You would be a woefully uninformed and unprepared as an IT admin if you didn’t know that two major Microsoft products, the 2008 versions of SQL Server and Windows Server, are each about to reach their end of support. That means it’s time to upgrade or migrate lest you fall victim to inevitable security vulnerabilities.
One big question when facing a major software upgrade such as this is whether to remain in place, so to speak, and update to the latest version from your current deployment scenario on premise or in a hosted environment, or to move to a cloud-based server – namely Azure, since that offers you tight integration and lower costs with Microsoft products such as these.
SQL Server end of support is imminent, coming up on July 9, 2019. Windows Server has a few months to go, ending support on January 14, 2020.
As you research your options for enterprise productivity applications you likely will come across Microsoft 365 alongside the more commonly known Office 365.
In typical Microsoft fashion, there are an array of different plans and licensing levels for each option. Deciding which is the best option can therefore take some time.
What is Microsoft 365 and how is it different from Office 365? M365 includes enterprise-specific features that you would likely purchase separately, critically several Enterprise Mobility and Security components.
For businesses at the midsize and enterprise levels, M365 seems like the clear choice. But what exactly do you get at each level of M365? And how does it compare to O365?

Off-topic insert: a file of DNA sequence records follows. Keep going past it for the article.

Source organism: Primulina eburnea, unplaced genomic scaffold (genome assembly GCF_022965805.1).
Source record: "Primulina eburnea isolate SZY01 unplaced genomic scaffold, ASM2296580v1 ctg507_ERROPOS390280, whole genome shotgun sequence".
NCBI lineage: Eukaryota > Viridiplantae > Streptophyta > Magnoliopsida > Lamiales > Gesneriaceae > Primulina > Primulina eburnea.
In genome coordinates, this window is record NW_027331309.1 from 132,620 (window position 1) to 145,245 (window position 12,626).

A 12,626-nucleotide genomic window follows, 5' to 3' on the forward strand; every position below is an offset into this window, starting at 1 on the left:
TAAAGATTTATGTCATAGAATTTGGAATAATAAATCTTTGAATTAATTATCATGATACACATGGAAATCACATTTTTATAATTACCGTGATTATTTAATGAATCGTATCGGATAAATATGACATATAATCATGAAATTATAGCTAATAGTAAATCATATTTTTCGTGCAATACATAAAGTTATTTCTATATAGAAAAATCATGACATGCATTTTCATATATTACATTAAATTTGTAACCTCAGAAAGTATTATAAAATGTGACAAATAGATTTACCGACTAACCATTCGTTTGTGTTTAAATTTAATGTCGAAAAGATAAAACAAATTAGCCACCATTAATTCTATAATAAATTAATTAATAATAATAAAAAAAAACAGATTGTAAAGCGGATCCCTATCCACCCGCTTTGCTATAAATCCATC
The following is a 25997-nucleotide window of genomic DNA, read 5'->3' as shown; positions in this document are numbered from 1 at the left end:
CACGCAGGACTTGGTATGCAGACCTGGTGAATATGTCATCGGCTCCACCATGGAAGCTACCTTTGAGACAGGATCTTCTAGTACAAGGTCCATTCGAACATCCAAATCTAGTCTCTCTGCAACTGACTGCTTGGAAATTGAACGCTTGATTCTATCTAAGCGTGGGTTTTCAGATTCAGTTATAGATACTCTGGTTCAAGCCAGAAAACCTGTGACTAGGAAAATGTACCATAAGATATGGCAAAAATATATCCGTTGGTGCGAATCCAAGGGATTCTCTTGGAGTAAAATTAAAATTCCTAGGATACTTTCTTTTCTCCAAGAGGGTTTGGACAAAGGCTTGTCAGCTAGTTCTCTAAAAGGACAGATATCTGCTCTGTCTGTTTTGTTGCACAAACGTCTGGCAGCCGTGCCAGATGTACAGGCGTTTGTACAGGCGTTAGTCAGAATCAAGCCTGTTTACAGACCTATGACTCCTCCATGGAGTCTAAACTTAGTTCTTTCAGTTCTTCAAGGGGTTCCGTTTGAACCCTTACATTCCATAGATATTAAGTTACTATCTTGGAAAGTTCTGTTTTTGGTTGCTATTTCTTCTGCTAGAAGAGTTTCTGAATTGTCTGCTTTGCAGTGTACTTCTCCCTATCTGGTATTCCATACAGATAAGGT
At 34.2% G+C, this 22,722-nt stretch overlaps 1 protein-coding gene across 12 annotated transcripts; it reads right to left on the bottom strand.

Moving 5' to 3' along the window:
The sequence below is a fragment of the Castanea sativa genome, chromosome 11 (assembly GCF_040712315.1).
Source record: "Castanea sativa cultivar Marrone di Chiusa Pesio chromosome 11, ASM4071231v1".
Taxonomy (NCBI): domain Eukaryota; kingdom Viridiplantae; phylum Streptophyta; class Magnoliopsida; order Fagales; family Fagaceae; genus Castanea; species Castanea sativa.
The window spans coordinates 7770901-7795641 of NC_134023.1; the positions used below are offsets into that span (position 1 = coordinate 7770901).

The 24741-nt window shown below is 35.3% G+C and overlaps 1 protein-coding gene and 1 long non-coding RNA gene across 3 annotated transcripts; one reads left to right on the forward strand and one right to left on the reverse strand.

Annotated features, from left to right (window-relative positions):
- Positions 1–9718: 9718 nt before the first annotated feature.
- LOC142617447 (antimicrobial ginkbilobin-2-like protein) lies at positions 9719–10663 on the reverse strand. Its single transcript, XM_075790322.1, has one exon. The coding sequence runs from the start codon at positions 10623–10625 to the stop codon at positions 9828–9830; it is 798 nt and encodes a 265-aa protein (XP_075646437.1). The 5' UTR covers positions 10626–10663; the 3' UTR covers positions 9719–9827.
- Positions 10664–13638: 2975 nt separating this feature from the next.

DevOps — the marriage of the development and operations departments within a software organization — and Agile methodology have been mentioned alongside cloud computing for years now, and with good reason. Using Agile in the cloud is a classic pairing that goes together like peanut butter and jelly or macaroni and cheese…okay, let me go grab a snack before this simile gets me drooling.
But seriously, even if Agile and cloud technology aren’t as tasty as PB&J, they can still have you smacking your lips in satisfaction as you react to business problems with technology solutions in a much faster and more reliable manner.
Here’s why Agile software development practices work so well when you’re working with cloud infrastructure, even if you aren’t a software development company.